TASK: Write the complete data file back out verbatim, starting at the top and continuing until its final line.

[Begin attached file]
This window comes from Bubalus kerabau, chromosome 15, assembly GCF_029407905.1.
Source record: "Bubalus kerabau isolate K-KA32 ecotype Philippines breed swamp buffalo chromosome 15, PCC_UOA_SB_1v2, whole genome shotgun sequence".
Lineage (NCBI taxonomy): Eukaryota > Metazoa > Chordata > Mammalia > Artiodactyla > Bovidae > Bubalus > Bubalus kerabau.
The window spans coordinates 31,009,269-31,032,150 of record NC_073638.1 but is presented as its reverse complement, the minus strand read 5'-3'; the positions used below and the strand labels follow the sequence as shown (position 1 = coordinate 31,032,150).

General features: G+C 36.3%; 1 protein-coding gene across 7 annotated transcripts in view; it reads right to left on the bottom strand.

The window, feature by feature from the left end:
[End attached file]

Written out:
This window comes from Bubalus kerabau, chromosome 15, assembly GCF_029407905.1.
Source record: "Bubalus kerabau isolate K-KA32 ecotype Philippines breed swamp buffalo chromosome 15, PCC_UOA_SB_1v2, whole genome shotgun sequence".
Lineage (NCBI taxonomy): Eukaryota > Metazoa > Chordata > Mammalia > Artiodactyla > Bovidae > Bubalus > Bubalus kerabau.
The window spans coordinates 31,009,269-31,032,150 of record NC_073638.1 but is presented as its reverse complement, the minus strand read 5'-3'; the positions used below and the strand labels follow the sequence as shown (position 1 = coordinate 31,032,150).

General features: G+C 36.3%; 1 protein-coding gene across 7 annotated transcripts in view; it reads right to left on the bottom strand.

The window, feature by feature from the left end: